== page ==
Growing up in a small town in Southern New Jersey

Thursday, March 8, 2012


We met with a couple from our church last night and we were talking about the "old" days -- the 40s and 50s.  We are the same ages (he and his wife, Alan and I), and the subject of coal furnaces came up.  That reminded me...

When I was a little girl -- before the early 50s -- we had a coal furnace.  I love that heater, although I'm sure my dad and mom didn't. 

I loved it because the floors were always warm -- big pipes in the basement pushing the hot air into the few registers we had upstairs.  My favorite register was the one in the kitchen and I'll get back to that topic shortly.

I figure dad didn't love the coal furnace because early in the morning he had to shovel coal into the main part of the furnace, after getting hot ashes dumped into the holding bind under the main heating area, then he had to wait until the fire died down a bit to empty the holding area into a large metal bucket which he had to wait again for said bucket to cool down, then he had to dump the ashes in the metal can (garbage can not used for garbage only for ashes) out in the back yard which was half-way up the stairs to a door that exited out to the back yard.  Then he had to go through that procedure at least twice a day -- once mid-day, and once just before he went to bed.  He didn't add any coal at that time but banked the coal so there wouldn't be a fire.

He never complained.  Perhaps it was something he enjoyed doing -- let's just say my dad was not a handiman and perhaps that made him feel more useful around the house?

Mom didn't like it because of (1) the dust that collected daily on all the furniture.  NOTE:  I usually notice the dust every 7-10 days, we could write messages to each other on our furniture from the dust that settled on the furniture on a daily basis back then; and (2) the day the coal arrived and was deposited into the coal bin (a small section of the basement that was baracaded off from the rest of the basement) there was a bit of coal dust that collected on all surfaces in the basement, which meant mom and I would sweep and dust the basement wearing our bandanas, our face masks, and carrying our sprinklers (bottles with a cap that had holes in it) to keep down the dust.  We were quite swarthy when we finished down there.  I think it was a quarterly event.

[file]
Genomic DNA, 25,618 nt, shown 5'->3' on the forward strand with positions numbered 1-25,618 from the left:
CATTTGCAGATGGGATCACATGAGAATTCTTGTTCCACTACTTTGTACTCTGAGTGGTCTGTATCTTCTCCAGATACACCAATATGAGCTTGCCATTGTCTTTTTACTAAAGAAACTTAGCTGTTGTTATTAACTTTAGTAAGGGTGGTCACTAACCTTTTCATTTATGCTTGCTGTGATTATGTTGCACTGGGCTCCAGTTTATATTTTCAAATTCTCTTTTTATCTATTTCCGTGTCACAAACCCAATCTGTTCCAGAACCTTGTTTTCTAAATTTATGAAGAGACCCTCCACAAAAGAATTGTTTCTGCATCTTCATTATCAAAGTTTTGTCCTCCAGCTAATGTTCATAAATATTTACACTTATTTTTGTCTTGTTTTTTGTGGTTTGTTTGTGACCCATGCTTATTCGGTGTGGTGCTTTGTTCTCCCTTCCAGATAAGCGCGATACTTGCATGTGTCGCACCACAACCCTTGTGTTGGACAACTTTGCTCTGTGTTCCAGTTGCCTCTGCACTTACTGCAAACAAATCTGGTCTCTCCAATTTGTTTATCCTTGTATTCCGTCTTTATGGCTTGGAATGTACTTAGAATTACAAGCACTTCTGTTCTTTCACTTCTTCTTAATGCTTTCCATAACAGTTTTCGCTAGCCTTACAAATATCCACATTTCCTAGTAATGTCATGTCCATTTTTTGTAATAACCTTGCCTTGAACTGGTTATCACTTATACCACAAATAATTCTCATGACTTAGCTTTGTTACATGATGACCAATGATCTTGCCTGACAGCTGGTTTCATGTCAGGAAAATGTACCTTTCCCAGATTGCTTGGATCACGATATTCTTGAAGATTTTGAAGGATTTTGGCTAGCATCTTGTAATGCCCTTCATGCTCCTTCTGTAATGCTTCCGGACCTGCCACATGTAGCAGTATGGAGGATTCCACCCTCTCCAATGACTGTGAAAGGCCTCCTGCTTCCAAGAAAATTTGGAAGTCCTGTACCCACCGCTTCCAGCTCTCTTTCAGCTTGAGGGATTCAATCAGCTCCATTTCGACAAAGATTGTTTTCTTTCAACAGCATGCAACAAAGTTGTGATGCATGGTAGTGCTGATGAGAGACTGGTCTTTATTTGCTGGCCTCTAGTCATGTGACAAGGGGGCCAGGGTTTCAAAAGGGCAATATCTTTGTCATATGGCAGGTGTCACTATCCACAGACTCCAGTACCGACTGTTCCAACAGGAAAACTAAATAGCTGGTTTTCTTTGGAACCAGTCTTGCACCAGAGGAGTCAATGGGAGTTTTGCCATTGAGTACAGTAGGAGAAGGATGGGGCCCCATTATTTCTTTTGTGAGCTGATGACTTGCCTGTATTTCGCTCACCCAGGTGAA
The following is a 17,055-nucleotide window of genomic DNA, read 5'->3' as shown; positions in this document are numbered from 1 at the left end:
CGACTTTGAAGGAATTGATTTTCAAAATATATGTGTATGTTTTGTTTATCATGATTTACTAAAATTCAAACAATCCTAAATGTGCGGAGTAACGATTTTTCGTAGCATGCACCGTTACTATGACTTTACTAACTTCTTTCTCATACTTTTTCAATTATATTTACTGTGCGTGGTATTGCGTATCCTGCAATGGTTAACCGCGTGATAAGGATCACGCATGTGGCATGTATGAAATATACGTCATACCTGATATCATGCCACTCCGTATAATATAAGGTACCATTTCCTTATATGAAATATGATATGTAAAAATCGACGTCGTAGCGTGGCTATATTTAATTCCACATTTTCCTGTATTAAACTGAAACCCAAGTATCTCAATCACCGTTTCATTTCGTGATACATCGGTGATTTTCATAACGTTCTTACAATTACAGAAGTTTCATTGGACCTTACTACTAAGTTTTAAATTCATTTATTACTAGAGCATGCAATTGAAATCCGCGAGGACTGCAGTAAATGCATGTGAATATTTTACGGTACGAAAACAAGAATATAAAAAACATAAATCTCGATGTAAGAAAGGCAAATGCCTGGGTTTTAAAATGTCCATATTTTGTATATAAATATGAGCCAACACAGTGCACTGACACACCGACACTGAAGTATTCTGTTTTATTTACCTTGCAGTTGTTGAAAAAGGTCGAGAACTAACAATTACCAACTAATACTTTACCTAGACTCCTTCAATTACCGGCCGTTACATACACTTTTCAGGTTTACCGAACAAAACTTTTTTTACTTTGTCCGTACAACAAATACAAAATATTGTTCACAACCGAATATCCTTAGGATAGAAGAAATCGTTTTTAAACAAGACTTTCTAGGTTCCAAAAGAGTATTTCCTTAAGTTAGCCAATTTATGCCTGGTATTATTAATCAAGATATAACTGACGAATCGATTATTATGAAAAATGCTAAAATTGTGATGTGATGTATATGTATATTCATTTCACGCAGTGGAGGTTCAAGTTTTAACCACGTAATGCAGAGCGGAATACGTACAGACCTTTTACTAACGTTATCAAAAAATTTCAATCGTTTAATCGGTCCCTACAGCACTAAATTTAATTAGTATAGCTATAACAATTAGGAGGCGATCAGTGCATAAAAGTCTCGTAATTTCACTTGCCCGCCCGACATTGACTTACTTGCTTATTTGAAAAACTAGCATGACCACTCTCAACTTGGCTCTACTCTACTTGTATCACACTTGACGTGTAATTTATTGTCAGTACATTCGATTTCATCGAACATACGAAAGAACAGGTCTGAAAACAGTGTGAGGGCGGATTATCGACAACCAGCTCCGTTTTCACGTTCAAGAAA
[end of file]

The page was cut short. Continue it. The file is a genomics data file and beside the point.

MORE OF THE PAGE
Now, back to the register in the kitchen.  It was between the stove and the chimney, and I used to sit on it to get warm, or I would stand on it and watch my dresses balloon out when the hot air came up.  That kept me warm also.

I am sure you are wondering why I would write about this.  Well, I was thinking as we reached 70 degrees late last week -- around March 1 -- dad would be been delighted because it would be warm enough to do without heat -- we'd just get warm under the down quilts we had. 

I bought a new, warm, down-filled coat for this winter with a hood, figuring I would need it.  I haven't worn it once -- the winter has been warm. 

I know dad and mom would be rejoicing over a warm winter, first heater was coal, and dad wouldn't have to shovel as much; second heater was oil, and the oil bill wouldn't be as much; and the last heat was gas, I think they had a gas heater last.  Anyway, as my husband is rejoicing over the lower heating bills, so mom and dad who lived on a very, very tight budget would have been happy.


This item has not been proofread.  Please forgive mistakes.

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